Olive Oil Production to Fall 25%, European Commission Predicts

All of Europe’s main producing countries, with the exception of Greece, are expecting significant production drops. However, some believe the forecast is too pessimistic.

Oct. 17, 2022
By Paolo DeAndreis

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Olive oil pro­duc­tion in the European Union is expected to fall to 1.7 mil­lion tons in the 2022/23 crop year, accord­ing to esti­mates pub­lished in the bloc’s short-term agri­cul­tural out­look report.

This year’s olive oil yield rep­re­sents a 25 per­cent drop com­pared to last year and is 20 per­cent below the rolling five-year aver­age.

The E.U. pro­jec­tions about the drop in European olive oil pro­duc­tion seem way too neg­a­tive when com­pared to our esti­mates.- Anna Cane, pres­i­dent, Assitol olive oil group

In Spain and Italy, pro­duc­tion is expected to fall by 30 per­cent. In Portugal, offi­cials noted that the irri­gated super-high-den­sity olive groves of Alentejo were less affected by the Iberian Peninsula’s ongo­ing drought. Nevertheless, pro­duc­tion in the coun­try is expected to fall 40 per­cent com­pared to last year.

According to the E.U. pro­jec­tions, olive oil vol­umes will fall in all pro­duc­ing coun­tries, with the notable excep­tion of Greece.

See Also:2022 Harvest Updates

The drought that enveloped sig­nif­i­cant areas in Portugal, Spain, France, Italy and por­tions of North Africa since last win­ter did not harm the main Greek pro­duc­tion areas,” Vasilios Frantzolas, an olive oil taster and qual­ity con­sul­tant, told Olive Oil Times.

He added that Greece expe­ri­enced sim­i­lar prob­lems with drought and wild­fires in the 2021/22 crop year.

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In August this year, instead, we had gen­er­ally mod­er­ate tem­per­a­tures,” Frantzolas said. Only in a few areas, some higher tem­per­a­tures might have impacted pro­duc­tion by dam­ag­ing the flow­er­ing.”

The olive oil yield in Greece is con­sid­ered abun­dant when it reaches 300,000 tons,” he added. Talking with olive grow­ers and millers in sev­eral areas, the esti­mate for the cur­rent sea­son is between 270,000 and 285,000 tons of olive oil, with an esti­mated 100,000 com­ing from Crete, which pro­duced approx­i­mately 60,000 tons last year.”

Away from Greece, south­ern and west­ern Europe faced one of the hottest sum­mers on record, accom­pa­nied by heat­waves and arid weather, which stunted the devel­op­ment of the olive trees at crit­i­cal moments.

The com­bined drought indi­ca­tor of the E.U. Joint Research Center reported that 33 per­cent of Europe faced a soil mois­ture deficit in September. Meanwhile, 26 per­cent of the con­ti­nent is in a state of alert due to crops and veg­e­ta­tion show­ing severe signs of stress.

The cen­ter empha­sized how the extra­or­di­nary sum­mer con­di­tions pushed many national and regional author­i­ties to restrict water use for irri­ga­tion. In some regions, very low reser­voirs lev­els made field irri­ga­tion impos­si­ble,” E.U. offi­cials wrote.

Along with olive devel­op­ment, these severe con­di­tions also impacted sta­ple sum­mer crops, such as grain maize, soy­beans and sun­flow­ers.

The main olive oil-pro­duc­ing coun­tries in the European Union are also some of the continent’s largest olive oil con­sumers. According to the report, lower lev­els of olive oil pro­duc­tion will likely be sup­ple­mented by increased imports.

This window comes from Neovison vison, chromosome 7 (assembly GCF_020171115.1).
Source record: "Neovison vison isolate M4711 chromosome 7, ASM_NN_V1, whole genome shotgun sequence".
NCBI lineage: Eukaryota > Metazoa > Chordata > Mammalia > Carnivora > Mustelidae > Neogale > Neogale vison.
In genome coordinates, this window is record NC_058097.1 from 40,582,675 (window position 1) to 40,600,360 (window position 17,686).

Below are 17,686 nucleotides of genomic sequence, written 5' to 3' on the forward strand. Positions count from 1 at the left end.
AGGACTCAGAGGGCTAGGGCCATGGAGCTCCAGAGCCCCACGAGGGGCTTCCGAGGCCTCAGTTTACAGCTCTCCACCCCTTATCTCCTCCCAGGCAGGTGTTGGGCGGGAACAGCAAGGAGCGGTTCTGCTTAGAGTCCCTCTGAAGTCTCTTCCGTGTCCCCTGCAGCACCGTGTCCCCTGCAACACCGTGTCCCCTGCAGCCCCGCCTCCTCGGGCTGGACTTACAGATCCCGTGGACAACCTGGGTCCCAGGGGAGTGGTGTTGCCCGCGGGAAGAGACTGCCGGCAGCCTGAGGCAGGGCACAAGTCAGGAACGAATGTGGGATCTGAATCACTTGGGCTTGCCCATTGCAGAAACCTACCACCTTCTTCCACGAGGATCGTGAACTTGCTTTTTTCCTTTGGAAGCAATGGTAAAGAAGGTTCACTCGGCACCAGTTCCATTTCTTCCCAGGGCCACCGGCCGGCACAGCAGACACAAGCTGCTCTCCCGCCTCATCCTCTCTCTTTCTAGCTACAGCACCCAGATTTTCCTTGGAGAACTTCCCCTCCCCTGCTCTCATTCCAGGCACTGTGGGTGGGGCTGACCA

Additionally, lower pro­duc­tion is among the fac­tors fuel­ing ris­ing olive oil prices and may result in a decrease in demand in some price-sen­si­tive for­eign mar­kets. E.U. offi­cials said exports could fall by 10 per­cent.

The offi­cials added that 625,000 tons of end­ing stocks from pre­vi­ous har­vests might not be enough to relieve pres­sure on prices at the ori­gin.

However, Frantzolas said demand for olive oil and, there­fore, prices also would depend on other edi­ble oil prices.

If those prices go down, that will trim the rise in olive oil prices,” Frantzolas said, as some con­sumers would ditch olive oil for cheaper alter­na­tives. As a result, he esti­mated that E.U. olive oil con­sump­tion could fall by up to 6 per­cent.

Frantzolas added that devel­op­ments from the war in Ukraine would deter­mine other edi­ble oil prices. Seed oil prices could go down as Russia seems to have allowed Ukrainian ship­ments to leave the coun­try,” he said.

E.U. agri­cul­tural offi­cials agreed that increas­ing pres­sure on con­sumer bud­gets caused by infla­tion might force Europeans to limit their olive oil con­sump­tion, which they said could decline by up to 9 per­cent.

However, not every­one agrees with the analy­sis of the E.U. agri­cul­tural out­look report, with some say­ing it seemed a bit too pes­simistic.

The E.U. pro­jec­tions about the drop in European olive oil pro­duc­tion seem way too neg­a­tive when com­pared to our esti­mates,” Anna Cane, pres­i­dent of the Italian Association of the Edible Oil Industry’s (Assitol) olive oil group, told Olive Oil Times.

She acknowl­edged that many pro­duc­ing coun­tries have entered an off year’ in the nat­ural alter­nate bear­ing cycle of the olive tree and the sec­tor had to cope with months of extreme cli­mate, such as the hot weather since May and the floods of August.”

Recovering from the dam­ages caused by the hot sum­mer will not be easy, but we do not believe that a 25 per­cent drop esti­mate is jus­ti­fied,” she added. Instead, Assitol expects Italian olive oil pro­duc­tion to reach 250,000 tons, 20 per­cent below last year’s yield as opposed to the 30 per­cent esti­mated by the E.U.

Away from pro­duc­tion, both Frantzolas and Cane warned that the ris­ing costs of glass and other pack­ag­ing mate­ri­als would fur­ther com­pli­cate the har­vest.


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